Update: More spring snow

Horses on a farm along U.S. 522 in Sperryville as snowfall began Sunday (March 24). Photo by Gary Anthes.
Horses on a farm along U.S. 522 in Sperryville as snowfall began Sunday (March 24). Photo by Gary Anthes.

The early-spring snowstorm that is still passing through central Virginia and the Piedmont has left 4 to 6 inches of wet snow so far. In Rappahannock County just before 1 p.m. Monday, Rappahannock Electric Cooperative was reporting about 460 customers without power.

Schools in the county were already closed for spring break this week — a break itself delayed for two days by a heavy, wet March 6 snow that felled enough trees, limbs and poles to take out more than three quarters of the county’s 4,800-plus electric meters. The Rappahannock County Library is closed, but county government offices are open and staffed as employees can make it in.

Monday morning (March 25) along Hope Hill Road in Castleton. Photo by Gary Anthes.
Monday morning (March 25) along Hope Hill Road in Castleton. Photo by Gary Anthes.

Primary and most secondary roads in Rappahannock were passable, though snow and slushy spots dictated they should be passed along at nowhere near posted speeds.

VDOT’s 11 a.m. Monday report follows:

The Virginia Department of Transportation reports that most major highways in Central Virginia are clear of snow, although primary roads in Culpeper and Fauquier counties still have patches of snow and slush on the road surface. Interstate 66 in Fauquier County and I-64 in Albemarle and Louisa are clear and wet.

REC Tuesday update

All Rappahannock Electric Cooperative (REC) line crews, as well as crews from eight other Cooperatives worked around the clock to restore power to the members in the central part of our service territory, which was hit with yet another winter snow storm Sunday evening. This late seasonal storm produced wet, heavy snow. Last night the crews made significant progress. As of 9 a.m., REC is reporting less than 200 outages. Most of these interruptions are scattered throughout the counties of Culpeper and Madison. REC expects members will have their service restored this afternoon. Line crews have worked continuously since the first outages occurred Sunday evening. All main circuits are on. Crews are working to remove trees on the lines and replacing blown fuses in the smaller communities and tap lines serving fewer than ten meters. Because there were so many outage locations, this was a time consuming process.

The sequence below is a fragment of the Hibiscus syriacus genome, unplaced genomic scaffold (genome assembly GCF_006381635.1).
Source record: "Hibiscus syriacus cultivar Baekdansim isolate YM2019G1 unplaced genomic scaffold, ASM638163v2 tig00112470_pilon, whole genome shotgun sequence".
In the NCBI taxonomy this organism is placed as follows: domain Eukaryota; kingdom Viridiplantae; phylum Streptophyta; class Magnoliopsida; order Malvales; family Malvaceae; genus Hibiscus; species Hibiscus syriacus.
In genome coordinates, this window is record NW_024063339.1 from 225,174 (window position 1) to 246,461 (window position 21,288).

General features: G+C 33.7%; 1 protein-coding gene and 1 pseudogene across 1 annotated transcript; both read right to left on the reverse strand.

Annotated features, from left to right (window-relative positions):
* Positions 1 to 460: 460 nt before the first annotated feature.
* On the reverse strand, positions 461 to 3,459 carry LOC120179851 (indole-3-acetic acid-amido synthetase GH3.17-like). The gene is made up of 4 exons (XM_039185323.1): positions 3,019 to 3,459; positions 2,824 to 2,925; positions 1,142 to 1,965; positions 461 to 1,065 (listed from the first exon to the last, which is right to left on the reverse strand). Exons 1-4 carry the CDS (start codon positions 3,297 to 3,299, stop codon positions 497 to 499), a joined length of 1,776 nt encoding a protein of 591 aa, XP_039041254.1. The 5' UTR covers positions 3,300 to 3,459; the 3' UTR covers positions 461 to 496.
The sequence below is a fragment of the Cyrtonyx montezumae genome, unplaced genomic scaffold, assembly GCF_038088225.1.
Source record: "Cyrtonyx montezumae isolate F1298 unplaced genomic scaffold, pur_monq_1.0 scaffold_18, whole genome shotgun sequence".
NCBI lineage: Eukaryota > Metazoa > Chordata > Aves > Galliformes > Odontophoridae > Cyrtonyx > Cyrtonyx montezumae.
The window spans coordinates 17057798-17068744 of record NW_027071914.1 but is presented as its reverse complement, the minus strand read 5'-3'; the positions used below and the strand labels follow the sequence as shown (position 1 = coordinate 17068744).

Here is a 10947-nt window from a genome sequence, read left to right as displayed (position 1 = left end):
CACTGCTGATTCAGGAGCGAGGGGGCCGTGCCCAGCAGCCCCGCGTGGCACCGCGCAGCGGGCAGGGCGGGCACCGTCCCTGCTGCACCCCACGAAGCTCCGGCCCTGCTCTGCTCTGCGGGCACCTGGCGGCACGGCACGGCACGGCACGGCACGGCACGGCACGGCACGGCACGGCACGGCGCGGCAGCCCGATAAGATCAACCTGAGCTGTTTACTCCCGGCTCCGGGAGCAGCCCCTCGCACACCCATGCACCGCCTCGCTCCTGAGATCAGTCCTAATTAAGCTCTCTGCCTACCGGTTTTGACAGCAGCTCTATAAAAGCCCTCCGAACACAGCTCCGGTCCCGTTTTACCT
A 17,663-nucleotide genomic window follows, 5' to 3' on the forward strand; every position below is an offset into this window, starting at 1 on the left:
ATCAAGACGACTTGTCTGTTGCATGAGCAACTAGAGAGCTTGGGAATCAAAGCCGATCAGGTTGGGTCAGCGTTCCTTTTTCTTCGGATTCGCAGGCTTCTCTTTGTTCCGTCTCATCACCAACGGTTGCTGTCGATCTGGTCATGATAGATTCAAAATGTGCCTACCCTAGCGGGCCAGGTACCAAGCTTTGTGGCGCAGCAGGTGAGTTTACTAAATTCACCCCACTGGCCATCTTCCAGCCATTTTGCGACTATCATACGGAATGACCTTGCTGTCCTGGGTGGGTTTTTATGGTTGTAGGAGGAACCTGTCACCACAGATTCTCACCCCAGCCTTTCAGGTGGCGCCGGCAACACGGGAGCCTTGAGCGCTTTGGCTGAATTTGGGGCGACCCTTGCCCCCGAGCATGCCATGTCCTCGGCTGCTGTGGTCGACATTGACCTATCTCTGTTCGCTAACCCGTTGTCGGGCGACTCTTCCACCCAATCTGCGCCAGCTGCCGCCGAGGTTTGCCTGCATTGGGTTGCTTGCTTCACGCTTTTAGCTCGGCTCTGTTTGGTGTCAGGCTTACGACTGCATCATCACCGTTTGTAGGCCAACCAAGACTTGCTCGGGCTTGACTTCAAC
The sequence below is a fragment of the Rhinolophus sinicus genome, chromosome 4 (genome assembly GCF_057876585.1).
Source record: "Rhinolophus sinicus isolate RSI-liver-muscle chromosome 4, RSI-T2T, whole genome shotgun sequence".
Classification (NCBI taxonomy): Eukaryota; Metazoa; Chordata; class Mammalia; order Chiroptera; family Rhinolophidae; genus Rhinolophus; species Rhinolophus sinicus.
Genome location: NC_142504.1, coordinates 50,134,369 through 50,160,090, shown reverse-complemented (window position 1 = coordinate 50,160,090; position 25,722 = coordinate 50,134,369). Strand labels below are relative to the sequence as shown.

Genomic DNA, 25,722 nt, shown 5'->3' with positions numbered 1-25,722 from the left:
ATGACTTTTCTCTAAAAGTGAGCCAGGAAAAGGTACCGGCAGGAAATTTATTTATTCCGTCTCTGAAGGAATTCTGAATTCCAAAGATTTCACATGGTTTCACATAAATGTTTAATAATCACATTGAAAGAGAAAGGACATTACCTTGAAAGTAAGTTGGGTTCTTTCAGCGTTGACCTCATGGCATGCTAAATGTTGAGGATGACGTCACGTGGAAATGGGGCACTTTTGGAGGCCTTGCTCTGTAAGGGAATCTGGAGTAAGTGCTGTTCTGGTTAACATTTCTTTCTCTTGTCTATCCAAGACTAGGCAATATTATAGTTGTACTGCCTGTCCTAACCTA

VDOT crews are plowing secondary roads this morning and will continue until all roads are passable. Many secondary roads are snow-covered and will likely still have patches of snow and slush remaining after they are plowed. The most significant accumulations are in the northern Culpeper District, with moderate conditions reported on secondary roads in Culpeper, Fauquier, Madison and Orange counties. (At about 1 p.m., VDOT reported that U.S. 522 would be closed for at least two hours at Route 20 in Orange County, where a tractor trailer carrying plants overturned and blocked both northbound and southbound traffic on 522.) In Albemarle, Fluvanna, Greene, Louisa and Rappahannock counties, the secondary roads in are in minor condition, with patches of snow and slush on the surface.

The precipitation is forecast to continue through Monday evening and possibly into Tuesday morning so motorists should expect road conditions to change. The snow may change to freezing rain in some areas this afternoon, and more snow is expected this evening. As the temperature falls moisture may refreeze tonight and early Tuesday. Drivers should also be alert for slick spots on highway overpasses, bridges and ramps, which often freeze before the road surfaces.

Print Friendly, PDF & Email
Roger Piantadosi
About Roger Piantadosi 534 Articles
Former Rappahannock News editor Roger Piantadosi is a writer and works on web and video projects for Rappahannock Media and his own Synergist Media company. Before joining the News in 2009, he was a staff writer, editor and web developer at The Washington Post for almost 30 years.

1 Comment

Comments are closed.